Baseball's 1972/73 off-season was gifted a huge story on November 28th when the Los Angeles Dodgers and the California Angels announced their seven-player, blockbuster trade that sent Angel starting pitcher Andy Messersmith and Angel starting third baseman Ken McMullen to the Dodgers for former All-Star infielder Bill Grabarkewitz, up-and-coming outfielder/infielder Bobby Valentine, pitchers Mike Strahler and Bill Singer, and the great Frank Robinson.
Although he was entering his age 37 season in 1973, the no-doubt-about-it Hall of Famer would turn in two more great years for the Angels.
He started things off by hitting a home run in his first ever at bat for the Halos, off of Steve Busby in a 3-2 victory over the Kansas City Royals. A few weeks later, he hit a three-run homer against the Baltimore Orioles in his first game against them since they had traded him at the end of 1971 (Robinson's homer helped fuel an Angel comeback that saw a 5-0 deficit end up a 6-5 Angel victory). At the end of his first year with the Angels, Robinson finished the season second in the league with 30 home runs.
He was clearly the best hitter on that 1973 Angel squad, as he led the Halos in HR, RBI, OBP, and Runs Scored. He also had a commanding 151 OPS+ (Bob Oliver, Darren Oliver's father, was second on the Angels that season with a 118 OPS+).
Frank Robinson had another great year in 1974 for the Angels, to the tune of a 146 OPS+ while leading the Angels again in HR, RBI, OBP, and Runs Scored. He was selected as a reserve on that year's All-Star team (he hit into a force out to end the sixth inning in his only at bat). He was such a feared hitter, even at age 38, that he ended up third in the league that year in intentional walks (14).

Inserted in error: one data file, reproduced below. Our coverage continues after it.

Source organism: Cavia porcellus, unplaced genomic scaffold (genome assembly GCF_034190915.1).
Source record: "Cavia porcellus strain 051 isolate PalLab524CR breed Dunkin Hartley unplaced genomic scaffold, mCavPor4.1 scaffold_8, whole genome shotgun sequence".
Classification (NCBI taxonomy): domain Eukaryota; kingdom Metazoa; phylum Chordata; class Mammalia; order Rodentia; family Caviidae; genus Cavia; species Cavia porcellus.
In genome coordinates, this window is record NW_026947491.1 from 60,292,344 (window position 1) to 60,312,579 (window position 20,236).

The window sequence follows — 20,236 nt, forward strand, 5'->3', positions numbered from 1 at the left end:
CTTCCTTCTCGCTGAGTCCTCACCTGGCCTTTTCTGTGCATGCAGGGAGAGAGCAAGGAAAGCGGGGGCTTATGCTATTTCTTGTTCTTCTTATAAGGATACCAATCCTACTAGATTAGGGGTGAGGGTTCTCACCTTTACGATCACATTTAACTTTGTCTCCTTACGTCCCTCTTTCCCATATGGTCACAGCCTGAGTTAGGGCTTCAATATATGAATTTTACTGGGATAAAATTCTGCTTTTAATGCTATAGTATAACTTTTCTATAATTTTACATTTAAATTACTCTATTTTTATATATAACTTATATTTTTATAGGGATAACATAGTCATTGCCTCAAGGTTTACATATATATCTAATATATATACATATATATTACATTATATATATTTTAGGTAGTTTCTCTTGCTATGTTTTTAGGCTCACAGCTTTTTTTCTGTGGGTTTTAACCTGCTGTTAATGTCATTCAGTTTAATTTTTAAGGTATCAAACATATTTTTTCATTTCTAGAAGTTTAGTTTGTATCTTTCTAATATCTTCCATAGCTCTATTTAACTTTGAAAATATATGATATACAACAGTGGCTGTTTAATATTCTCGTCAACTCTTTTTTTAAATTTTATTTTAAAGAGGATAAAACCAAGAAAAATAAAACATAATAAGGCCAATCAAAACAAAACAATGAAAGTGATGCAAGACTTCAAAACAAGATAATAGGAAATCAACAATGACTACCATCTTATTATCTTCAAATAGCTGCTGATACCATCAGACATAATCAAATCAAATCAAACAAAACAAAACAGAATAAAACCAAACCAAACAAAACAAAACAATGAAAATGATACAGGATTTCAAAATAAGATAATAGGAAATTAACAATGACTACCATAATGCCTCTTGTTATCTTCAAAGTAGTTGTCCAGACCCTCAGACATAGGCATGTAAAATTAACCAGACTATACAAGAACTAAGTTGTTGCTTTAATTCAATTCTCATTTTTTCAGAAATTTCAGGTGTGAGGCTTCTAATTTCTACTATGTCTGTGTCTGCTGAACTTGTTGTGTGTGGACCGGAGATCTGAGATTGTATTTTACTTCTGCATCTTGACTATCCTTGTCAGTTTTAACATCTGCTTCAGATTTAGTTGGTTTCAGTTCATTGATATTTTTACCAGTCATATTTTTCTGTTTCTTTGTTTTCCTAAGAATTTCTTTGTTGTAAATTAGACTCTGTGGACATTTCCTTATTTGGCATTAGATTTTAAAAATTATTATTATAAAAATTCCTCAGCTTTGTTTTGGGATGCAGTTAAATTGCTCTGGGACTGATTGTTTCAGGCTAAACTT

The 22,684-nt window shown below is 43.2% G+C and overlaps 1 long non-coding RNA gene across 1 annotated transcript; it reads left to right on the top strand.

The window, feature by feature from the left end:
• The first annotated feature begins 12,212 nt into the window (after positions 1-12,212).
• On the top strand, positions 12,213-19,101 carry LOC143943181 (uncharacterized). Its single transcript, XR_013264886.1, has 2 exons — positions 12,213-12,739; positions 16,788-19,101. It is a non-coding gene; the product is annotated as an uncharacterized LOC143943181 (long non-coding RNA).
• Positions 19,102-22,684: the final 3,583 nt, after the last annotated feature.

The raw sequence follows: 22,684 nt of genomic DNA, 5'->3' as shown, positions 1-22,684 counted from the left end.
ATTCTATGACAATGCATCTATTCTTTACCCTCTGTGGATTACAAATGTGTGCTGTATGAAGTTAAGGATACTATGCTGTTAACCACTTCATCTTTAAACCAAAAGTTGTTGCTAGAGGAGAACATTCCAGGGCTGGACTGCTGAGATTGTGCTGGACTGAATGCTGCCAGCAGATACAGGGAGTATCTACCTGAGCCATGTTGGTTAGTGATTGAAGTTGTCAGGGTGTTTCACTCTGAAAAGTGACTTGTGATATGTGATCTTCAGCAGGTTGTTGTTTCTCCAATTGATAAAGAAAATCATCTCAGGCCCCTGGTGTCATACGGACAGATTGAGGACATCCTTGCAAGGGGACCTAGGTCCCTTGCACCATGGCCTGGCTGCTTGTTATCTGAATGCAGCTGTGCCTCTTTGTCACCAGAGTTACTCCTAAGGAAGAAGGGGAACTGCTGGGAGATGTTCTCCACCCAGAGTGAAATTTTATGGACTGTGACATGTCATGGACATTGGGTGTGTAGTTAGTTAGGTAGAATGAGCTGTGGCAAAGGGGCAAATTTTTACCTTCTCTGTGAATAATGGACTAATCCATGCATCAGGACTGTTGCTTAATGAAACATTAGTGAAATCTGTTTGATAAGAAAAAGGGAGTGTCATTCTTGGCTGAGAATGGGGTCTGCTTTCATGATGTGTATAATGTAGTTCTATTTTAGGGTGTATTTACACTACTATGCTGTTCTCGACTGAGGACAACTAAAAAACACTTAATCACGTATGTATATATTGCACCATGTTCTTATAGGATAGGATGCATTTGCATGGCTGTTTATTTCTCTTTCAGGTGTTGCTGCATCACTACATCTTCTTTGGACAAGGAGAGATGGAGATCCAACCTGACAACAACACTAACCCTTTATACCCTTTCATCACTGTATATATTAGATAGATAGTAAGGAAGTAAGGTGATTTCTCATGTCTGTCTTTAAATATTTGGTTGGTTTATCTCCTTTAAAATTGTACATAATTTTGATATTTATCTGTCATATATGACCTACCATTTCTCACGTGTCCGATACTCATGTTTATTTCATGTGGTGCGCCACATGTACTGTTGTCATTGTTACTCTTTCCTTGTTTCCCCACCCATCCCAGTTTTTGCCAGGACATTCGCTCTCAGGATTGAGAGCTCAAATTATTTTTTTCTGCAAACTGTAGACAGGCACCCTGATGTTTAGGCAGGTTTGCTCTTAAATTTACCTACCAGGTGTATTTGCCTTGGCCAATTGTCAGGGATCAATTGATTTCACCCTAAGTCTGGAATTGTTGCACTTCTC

On June 27th of 1974, about a month before the All-Star break, the Angels fired manager Bobby Winkles. A year ago on this date, the Angels had been in first place in the American League West, but they had floundered since then and were in last place at the time of Winkles' firing. One of the reasons commonly cited for the dismissal was that Robinson and Winkles did not get along with each other.
On September 12th, the Angels traded Robinson to the Cleveland Indians with just a couple weeks left to go in the season, and then that October 3rd, the Indians announced that Robinson was their new manager.
What I would like to know, and hopefully some of the readers out there can fill me in on this, is why the Angels did not hire Robinson to be their manager. The Angels had an opening. When there was a conflict between Winkles and Robinson, the Angels clearly favored Robinson. The Angel general manager at the time was Harry Dalton, who had been the Baltimore Oriole GM who acquired Robinson from the Cincinnati Reds in 1965 and was the Orioles' GM for the entire time Robinson played in Baltimore, so the two men had a deep and seemingly positive history.
Frank Robinson, manager of the California Angels. That could have really been something.
But as fate would have it, Robinson would still have an influence over future Angel teams.
It was in 1977 when Don Baylor started his momentous six-year run with the Halos. Baylor, you may recall, started out as a highly touted prospect with the Baltimore Orioles and saw some time with the big league club while Robinson was there. Baylor idolized Robinson and was keen to emulate the qualities that made him so great. When Baylor was signed by the Angels as a free agent in 1977, he brought Robinson's tough-as-nails, give-it-everything-you-have style of play with him, as well as Robinson's behind-the-scenes leadership skills, complete with Baylor's version of Robinson's kangaroo court that punished players for not hustling or for not keeping their head in the game.
Baylor's play on the field coupled with his clubhouse leadership became two of the driving forces behind the first golden age of Angel baseball, and Angel fans will always, in part, have Frank Robinson to thank for that.